Student Voice


May 25, 2024


Res Life implements policy for students staying in dorms during break

November 12, 2009

This year, students planning on staying in the dorms over winter break will need to sign up electronically and agree to pay a weekly fee, regardless of the number of nights spent in the dorm.

In the past, all students paid extra in their housing contract to cover the cost of a few students that stayed in the dorms over J-term.  This year, only students who are staying in the dorms over break will pay the fee. According to Sandra Scott-Deux, director of Residence Life, there are two main reasons for the change in policy.

The first is safety. Scott-Deux said Residence Life received concerns and complaints last year from students and parents regarding the number of individuals residing in the dorms over break and having no way of knowing who was supposed to be there and when. This plan allows better monitoring and more efficient staffing based on the number of students who sign up to stay. A couple of years ago, roughly 900 students indicated that they would be staying in the dorms over break, while only a couple hundred actually stayed over break. 

Scott-Deux said last year students could only stay if they signed up. The new student identification cards are another effort to raise the safety level of the dorms.

“We [Residence Life] will have a much better handle on the situation, so students will feel more safe and secure,” Scott-Deux said.

The second reason for the new policy is sustainability. As part of the University’s mission to continue its “green” efforts, returning to a contract for occupancy model with J-term helps to determine whether or not it is necessary to consider condensing buildings during J-term to conserve energy.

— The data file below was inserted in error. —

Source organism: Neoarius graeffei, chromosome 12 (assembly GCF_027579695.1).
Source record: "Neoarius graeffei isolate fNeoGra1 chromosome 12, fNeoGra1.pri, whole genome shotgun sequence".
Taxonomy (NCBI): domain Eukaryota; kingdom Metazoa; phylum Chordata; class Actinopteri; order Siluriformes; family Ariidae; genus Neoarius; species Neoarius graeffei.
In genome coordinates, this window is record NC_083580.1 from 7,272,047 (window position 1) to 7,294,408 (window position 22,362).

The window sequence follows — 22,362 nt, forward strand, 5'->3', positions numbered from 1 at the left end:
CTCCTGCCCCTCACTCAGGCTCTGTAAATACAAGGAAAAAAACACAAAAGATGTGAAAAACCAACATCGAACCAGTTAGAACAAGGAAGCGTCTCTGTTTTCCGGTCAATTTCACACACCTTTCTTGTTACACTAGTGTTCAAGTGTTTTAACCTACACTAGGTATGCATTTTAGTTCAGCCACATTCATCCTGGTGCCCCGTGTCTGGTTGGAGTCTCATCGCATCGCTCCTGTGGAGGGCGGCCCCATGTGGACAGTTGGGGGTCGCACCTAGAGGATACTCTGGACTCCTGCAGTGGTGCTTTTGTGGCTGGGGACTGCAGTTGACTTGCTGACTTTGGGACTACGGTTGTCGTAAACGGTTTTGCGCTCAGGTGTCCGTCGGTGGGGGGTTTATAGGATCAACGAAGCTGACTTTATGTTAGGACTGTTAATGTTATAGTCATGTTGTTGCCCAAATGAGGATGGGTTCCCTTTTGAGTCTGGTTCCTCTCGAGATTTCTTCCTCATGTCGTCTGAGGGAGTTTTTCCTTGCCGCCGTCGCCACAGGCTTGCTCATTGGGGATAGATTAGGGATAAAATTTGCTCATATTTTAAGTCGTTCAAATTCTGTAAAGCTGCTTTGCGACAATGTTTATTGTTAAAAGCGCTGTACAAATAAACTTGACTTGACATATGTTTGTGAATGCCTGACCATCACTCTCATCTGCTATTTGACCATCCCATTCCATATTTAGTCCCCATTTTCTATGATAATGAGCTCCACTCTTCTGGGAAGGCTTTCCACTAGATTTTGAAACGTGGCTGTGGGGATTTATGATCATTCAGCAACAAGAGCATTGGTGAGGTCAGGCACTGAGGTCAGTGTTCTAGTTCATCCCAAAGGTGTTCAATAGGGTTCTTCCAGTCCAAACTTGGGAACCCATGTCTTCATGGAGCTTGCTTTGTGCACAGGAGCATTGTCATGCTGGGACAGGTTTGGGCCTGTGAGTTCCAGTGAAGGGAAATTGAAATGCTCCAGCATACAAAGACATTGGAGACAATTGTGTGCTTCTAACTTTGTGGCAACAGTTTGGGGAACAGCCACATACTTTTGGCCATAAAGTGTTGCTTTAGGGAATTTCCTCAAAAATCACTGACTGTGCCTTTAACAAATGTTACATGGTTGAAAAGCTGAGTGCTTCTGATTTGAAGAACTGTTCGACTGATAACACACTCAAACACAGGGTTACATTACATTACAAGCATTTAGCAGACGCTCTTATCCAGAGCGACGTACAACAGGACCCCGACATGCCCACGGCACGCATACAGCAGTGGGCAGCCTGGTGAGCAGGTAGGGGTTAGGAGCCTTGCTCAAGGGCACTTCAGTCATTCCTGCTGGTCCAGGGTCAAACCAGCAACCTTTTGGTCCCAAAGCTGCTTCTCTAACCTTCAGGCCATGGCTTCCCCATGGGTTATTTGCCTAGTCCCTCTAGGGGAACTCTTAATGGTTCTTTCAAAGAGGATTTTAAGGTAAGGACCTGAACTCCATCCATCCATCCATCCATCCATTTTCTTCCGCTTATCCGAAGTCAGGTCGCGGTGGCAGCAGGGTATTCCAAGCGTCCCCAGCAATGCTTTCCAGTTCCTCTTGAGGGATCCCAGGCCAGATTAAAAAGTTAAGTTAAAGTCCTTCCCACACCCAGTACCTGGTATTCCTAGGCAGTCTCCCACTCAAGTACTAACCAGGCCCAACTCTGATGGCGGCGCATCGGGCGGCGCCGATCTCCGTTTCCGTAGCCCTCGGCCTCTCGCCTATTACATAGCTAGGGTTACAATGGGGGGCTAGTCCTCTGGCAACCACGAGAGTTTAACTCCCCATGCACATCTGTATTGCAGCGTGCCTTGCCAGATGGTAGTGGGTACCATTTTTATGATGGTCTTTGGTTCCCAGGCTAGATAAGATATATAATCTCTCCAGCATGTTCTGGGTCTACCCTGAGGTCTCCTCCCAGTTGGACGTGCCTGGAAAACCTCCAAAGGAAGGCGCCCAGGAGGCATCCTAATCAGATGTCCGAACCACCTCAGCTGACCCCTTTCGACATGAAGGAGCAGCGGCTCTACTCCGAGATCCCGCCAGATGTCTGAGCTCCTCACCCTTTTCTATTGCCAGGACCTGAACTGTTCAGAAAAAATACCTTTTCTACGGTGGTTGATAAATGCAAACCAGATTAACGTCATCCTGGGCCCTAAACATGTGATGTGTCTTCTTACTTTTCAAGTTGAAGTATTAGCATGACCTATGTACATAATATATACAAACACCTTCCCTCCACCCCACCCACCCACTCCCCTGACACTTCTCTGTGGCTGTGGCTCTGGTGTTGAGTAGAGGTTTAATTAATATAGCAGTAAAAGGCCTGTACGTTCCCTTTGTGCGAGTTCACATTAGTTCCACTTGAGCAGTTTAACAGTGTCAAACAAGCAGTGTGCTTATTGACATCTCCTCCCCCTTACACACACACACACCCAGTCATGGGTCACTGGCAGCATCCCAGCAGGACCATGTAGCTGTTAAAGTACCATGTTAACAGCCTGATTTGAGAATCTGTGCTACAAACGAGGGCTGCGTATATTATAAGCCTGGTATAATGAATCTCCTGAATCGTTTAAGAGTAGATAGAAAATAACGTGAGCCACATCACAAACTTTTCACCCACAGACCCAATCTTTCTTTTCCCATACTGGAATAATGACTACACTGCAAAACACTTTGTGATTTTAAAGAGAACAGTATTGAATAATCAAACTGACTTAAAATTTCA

“This year students are allowed to stay in their own rooms, but we will monitor numbers carefully so we can make good decisions in the future about ways we may be able to conserve energy by putting students who need to stay for J-term in clustered locations,” Scott-Deux said.

Condensing the students in the dorms over break would also allow repairs to be made to buildings while students are not occupying them. Scott-Deux stated that working on something such as tiling the basements is hard when students are there, especially since food services are not available over break and the kitchens may be needed by students.

Students wishing to stay in the dorms are divided into two groups, according to the Residence Life Web site: University affiliated, which includes students taking J-term classes or those who work for a University department. The University affiliated students will pay a $35 per week fee. The other group is University non-affiliated, which includes students working off campus during break and international students, who are automatically approved. These students will pay a $70 per week fee. Athletes are also able to stay, but their housing request has to come from the coaches. So far, only six students have signed up for housing over break, but Scott-Deux said she estimates there will be close to 200 that sign up.

Residence Life is considering making break housing an option in the housing contract, giving students the option to sign up for 10-12 months when they complete the regular contract prior to the school year.

“I’m not opposed to that at all,” Scott-Deux said. “If the international population grows as it is expected to, then it may be considered more.”